The business of managing one's money has become particularly tricky in recent years.
Savers have seen the interest rates offered by high street accounts shrink while the cost of living has continued to move ever higher.
Whilst that constitutes a headache for many of us, it represents a serious concern to those individuals left incapacitated by illness and serious injuries whose money pays for desperately needed care.
They include people given substantial compensation by the courts after sustaining very severe injuries, as a result of which they need intensive support well into the future.
Not so long ago, they were able to leave their money in a single account established by the Government which was intended to generate sufficient interest to pay for that care. However, there are concerns that they rates provided by the Court Funds Investment Account (CFIA) may not serve its original purpose.
The problem doesn't lie with the money markets and private banking sector. Interest rates for the CFIA are set by the Lord Chancellor - a post currently held by Justice Secretary, Chris Grayling - in consultation with the Treasury. It's not even down to the current ruling coalition.
Rates have remained very low since 2009, when they fell from six per cent to just 0.5 per cent - a staggering drop of more than 90 per cent - in the space of a matter of months.
Such a move might be expected to trigger an exodus of people taking their cash out of the CFIA and depositing it elsewhere. However, the high street offers poor returns and complications.
Following the collapse of Northern Rock in 2007, the Government set limits on how much of a saver's cash it will guarantee in the event of further bother in the banking industry.
That means individuals with very large compensation awards might have to open dozens of accounts to protect all their money.
As a result of those factors and the perceived risk of the Stock Market, many have chosen to stay put in the CFIA. In fact, according to the Ministry of Justice, the CFIA still contains some £3.3 billion in cash and securities on behalf of 140,000 people.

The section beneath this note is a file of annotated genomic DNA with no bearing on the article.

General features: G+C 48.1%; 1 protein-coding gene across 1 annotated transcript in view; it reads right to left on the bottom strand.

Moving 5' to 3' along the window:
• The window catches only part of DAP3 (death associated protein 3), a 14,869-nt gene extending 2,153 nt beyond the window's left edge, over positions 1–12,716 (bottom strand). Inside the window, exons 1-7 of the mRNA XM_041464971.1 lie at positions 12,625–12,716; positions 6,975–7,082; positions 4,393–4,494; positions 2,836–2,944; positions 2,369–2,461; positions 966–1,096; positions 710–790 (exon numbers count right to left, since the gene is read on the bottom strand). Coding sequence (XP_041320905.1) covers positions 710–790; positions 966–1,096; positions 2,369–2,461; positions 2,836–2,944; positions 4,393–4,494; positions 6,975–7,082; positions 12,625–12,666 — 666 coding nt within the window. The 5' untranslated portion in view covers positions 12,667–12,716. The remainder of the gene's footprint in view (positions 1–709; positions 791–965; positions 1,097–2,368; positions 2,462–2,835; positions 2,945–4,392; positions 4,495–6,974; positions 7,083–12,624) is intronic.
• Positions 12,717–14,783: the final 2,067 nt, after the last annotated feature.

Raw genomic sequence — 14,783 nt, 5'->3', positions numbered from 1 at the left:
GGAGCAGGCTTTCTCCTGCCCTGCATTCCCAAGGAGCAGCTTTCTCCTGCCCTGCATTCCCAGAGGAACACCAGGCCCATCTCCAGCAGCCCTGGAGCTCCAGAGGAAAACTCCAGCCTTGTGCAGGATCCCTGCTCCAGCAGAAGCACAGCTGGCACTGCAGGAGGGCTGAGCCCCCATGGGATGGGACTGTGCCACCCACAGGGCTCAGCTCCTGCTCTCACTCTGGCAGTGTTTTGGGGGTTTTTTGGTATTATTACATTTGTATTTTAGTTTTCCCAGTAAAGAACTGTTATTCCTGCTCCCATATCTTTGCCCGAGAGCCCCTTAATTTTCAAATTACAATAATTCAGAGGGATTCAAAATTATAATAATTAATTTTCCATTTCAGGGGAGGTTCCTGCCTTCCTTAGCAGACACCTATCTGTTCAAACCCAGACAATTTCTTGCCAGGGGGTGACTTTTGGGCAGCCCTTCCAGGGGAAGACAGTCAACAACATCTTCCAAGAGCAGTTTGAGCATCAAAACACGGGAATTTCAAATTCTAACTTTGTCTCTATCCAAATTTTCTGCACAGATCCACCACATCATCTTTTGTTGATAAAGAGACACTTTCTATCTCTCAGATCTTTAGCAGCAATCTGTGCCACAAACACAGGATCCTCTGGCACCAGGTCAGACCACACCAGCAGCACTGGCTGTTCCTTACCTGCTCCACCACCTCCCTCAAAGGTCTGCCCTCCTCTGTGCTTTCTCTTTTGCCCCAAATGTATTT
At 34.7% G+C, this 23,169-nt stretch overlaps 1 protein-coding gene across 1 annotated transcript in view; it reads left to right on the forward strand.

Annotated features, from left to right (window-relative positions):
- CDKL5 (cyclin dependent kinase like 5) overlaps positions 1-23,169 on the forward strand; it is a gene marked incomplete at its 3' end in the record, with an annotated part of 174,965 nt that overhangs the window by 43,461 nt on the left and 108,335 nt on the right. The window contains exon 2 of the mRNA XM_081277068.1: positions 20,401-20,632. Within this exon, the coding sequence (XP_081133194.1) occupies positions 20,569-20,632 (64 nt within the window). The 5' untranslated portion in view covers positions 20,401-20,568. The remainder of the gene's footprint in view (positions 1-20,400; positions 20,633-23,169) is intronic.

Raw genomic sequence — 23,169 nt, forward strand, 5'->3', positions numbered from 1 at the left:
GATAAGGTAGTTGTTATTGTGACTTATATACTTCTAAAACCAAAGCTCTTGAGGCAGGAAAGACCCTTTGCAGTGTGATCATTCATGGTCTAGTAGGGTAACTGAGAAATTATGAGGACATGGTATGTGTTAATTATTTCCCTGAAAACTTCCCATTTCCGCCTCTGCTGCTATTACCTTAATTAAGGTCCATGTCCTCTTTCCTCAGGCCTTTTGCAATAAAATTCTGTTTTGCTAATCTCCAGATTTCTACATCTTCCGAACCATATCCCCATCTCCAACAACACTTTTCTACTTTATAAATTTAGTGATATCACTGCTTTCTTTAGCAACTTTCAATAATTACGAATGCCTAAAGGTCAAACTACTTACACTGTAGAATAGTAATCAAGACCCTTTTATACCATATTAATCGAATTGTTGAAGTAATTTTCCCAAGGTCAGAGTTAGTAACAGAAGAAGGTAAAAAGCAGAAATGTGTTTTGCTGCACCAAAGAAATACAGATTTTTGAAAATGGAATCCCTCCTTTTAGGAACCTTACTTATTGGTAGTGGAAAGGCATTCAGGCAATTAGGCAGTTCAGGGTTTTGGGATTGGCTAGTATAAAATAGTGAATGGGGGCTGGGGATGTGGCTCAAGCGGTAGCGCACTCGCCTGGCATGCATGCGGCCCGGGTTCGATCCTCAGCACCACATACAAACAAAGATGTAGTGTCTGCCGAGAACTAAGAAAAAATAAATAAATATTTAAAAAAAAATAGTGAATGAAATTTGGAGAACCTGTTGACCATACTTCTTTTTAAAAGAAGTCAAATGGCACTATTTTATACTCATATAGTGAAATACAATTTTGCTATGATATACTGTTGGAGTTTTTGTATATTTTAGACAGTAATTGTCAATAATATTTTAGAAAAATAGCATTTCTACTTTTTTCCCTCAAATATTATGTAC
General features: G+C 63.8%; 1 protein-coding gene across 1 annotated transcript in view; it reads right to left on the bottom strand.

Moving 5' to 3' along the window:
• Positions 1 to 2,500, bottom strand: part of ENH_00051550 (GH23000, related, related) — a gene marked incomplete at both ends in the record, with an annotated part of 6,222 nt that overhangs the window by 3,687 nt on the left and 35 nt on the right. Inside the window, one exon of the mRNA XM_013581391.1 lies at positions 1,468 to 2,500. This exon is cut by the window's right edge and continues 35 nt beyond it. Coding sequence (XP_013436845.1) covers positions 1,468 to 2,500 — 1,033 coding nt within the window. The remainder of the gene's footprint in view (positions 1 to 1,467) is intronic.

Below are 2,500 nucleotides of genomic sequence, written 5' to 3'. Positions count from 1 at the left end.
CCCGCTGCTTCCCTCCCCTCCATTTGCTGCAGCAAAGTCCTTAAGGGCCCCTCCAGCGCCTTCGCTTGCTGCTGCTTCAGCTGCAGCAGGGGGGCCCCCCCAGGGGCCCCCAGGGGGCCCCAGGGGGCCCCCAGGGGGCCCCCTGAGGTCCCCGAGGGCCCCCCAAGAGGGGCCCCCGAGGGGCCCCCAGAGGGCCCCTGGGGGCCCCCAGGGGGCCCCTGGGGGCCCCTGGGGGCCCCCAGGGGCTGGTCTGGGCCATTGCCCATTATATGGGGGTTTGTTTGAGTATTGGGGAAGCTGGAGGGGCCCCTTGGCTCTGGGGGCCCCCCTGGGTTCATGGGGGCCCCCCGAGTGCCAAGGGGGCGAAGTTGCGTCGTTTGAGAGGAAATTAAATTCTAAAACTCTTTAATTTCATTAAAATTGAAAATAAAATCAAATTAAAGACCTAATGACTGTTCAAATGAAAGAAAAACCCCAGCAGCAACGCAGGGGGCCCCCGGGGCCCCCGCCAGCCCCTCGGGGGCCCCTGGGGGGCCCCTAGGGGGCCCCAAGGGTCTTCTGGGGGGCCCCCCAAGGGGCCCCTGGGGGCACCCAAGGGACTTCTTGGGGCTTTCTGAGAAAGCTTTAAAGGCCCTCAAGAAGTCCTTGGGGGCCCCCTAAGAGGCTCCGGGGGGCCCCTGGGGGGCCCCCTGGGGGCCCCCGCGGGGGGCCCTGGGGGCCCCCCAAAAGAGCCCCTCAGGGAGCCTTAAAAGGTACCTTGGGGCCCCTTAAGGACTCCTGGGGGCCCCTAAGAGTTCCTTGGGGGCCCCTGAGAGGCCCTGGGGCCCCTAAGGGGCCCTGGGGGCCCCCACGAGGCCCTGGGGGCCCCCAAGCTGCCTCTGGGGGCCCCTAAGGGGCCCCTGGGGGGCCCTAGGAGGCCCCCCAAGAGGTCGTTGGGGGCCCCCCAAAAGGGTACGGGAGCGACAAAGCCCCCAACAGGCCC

That money is held under the control of the civil courts in England and Wales, including the Court of Protection, a body which has jurisdiction over the property, financial affairs and personal welfare of people who are adjudged as lacking the mental capacity to make key decisions for themselves.
The CFIA's interest rates show no sign of picking up, at least not yet, while care bills are on the rise. The net effect is that costs can't be met from interest alone and so the capital - the compensation award itself - is being eaten into.
Depending on the degree of care needed and the costs for providing it, there are genuine fears that we could well see people forced to turn to the state for help in the long-term because they have simply exhausted their compensation.
That scenario would be anything but ideal for the individuals concerned or the Government, which would have to meet the ongoing care costs.
Given the constraints around all of their spending commitments, ministers cannot simply write a blank cheque or increase the CFIA's rates at a stroke.
This is arguably one case in which measured reliance on the markets can produce the necessary returns without dramatic exposure to risk.
Whatever happens, the debate about interest for some of the country's most vulnerable is something which we will watch with interest.